The Karnataka Institute for Law and Parliamentary Reforms (KILPAR) launched its website ‘www.kilpar.org’ both in English and Kannada on Thursday.
The institute aims to undertake a periodic review of the existing laws and suggest suitable amendments.
Launching the website, Chairman of Karnataka Law Commission Justice V S Malimath said it had become a fashion to break law. Even some judges came late to court, he said and added: “Those who do not come in time, do not believe in the law of the land.”
He said before Independence people were asked to fight against the British. “Mahatma Gandhi called upon the people to break the rule, and Dandi March was a significant example of mass violation of laws framed by the British. Even after Independence, the people think that breaking law is good,” he said. There is not much awareness among people to follow laws, Malimath said.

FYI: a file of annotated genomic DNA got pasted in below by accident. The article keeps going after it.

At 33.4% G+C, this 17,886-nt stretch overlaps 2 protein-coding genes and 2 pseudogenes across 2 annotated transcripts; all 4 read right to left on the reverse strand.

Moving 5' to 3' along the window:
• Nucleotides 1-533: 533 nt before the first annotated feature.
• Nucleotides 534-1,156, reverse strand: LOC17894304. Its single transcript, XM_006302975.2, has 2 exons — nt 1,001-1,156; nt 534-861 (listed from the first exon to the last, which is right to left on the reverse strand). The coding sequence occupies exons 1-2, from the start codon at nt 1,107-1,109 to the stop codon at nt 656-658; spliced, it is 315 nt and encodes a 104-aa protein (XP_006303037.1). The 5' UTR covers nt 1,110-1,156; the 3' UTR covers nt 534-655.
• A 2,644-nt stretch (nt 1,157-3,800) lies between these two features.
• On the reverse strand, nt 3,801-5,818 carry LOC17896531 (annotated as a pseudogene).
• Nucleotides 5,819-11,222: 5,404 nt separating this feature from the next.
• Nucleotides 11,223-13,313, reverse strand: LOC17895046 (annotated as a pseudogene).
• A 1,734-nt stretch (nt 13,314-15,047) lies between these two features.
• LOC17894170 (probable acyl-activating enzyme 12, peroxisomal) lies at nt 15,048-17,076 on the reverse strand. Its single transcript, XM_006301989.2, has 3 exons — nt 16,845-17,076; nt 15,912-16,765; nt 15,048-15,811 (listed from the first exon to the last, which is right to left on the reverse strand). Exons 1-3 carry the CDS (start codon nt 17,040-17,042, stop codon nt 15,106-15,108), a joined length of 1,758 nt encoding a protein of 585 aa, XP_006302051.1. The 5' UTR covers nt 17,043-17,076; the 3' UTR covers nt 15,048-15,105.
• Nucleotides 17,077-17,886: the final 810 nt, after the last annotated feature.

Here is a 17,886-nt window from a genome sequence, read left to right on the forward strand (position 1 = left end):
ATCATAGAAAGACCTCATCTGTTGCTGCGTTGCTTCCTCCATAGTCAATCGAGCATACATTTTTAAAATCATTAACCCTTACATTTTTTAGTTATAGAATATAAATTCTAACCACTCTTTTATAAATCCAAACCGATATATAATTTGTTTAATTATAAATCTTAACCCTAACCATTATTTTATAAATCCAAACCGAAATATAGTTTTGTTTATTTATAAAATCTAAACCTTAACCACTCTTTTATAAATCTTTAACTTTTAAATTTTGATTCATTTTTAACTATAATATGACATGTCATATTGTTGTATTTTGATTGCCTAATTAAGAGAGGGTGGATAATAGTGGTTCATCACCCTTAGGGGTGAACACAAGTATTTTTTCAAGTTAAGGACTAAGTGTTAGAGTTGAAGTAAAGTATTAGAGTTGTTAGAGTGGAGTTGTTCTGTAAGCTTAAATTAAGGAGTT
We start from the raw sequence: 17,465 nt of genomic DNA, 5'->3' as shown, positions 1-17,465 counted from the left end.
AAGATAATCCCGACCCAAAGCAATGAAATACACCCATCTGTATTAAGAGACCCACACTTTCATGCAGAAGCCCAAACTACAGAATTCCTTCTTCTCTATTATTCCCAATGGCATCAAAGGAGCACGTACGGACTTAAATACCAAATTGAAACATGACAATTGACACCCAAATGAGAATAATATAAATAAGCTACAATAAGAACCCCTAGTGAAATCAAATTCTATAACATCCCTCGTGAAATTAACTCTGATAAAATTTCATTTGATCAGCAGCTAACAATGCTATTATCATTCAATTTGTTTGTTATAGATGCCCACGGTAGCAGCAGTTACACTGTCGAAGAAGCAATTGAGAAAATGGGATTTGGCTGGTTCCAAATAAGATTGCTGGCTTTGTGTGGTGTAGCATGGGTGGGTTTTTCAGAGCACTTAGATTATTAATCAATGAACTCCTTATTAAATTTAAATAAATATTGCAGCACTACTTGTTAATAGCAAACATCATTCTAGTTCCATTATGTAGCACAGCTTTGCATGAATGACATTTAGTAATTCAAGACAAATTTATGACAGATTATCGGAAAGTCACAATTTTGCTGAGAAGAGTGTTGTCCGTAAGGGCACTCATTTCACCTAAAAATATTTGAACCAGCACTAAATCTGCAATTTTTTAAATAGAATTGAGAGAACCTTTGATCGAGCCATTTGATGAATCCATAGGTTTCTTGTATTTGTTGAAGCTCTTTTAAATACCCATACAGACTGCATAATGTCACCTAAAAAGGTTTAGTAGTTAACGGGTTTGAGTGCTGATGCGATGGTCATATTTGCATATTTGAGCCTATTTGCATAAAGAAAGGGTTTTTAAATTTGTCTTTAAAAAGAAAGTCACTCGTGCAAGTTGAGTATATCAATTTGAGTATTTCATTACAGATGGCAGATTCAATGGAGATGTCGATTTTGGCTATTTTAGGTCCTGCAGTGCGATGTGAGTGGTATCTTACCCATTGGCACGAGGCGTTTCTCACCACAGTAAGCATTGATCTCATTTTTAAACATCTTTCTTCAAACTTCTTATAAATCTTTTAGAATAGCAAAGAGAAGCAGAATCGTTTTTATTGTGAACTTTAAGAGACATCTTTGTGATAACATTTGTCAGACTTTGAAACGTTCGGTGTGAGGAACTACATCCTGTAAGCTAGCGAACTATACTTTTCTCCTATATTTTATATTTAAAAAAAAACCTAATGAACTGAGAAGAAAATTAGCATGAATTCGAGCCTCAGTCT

“Those who frame laws should have the responsibility to make people aware of them, and not just frame them and put them in the gazette,” he said.
The launch of the website was a good step towards making people aware of laws. Stating that conservativeness about Kannada language was not good, Malimath said many Indian words had been added to English dictionaries.
Law documentaries ‘Namma Shakti’ and ‘Nela Nammadu Jala Nammadu’ were released.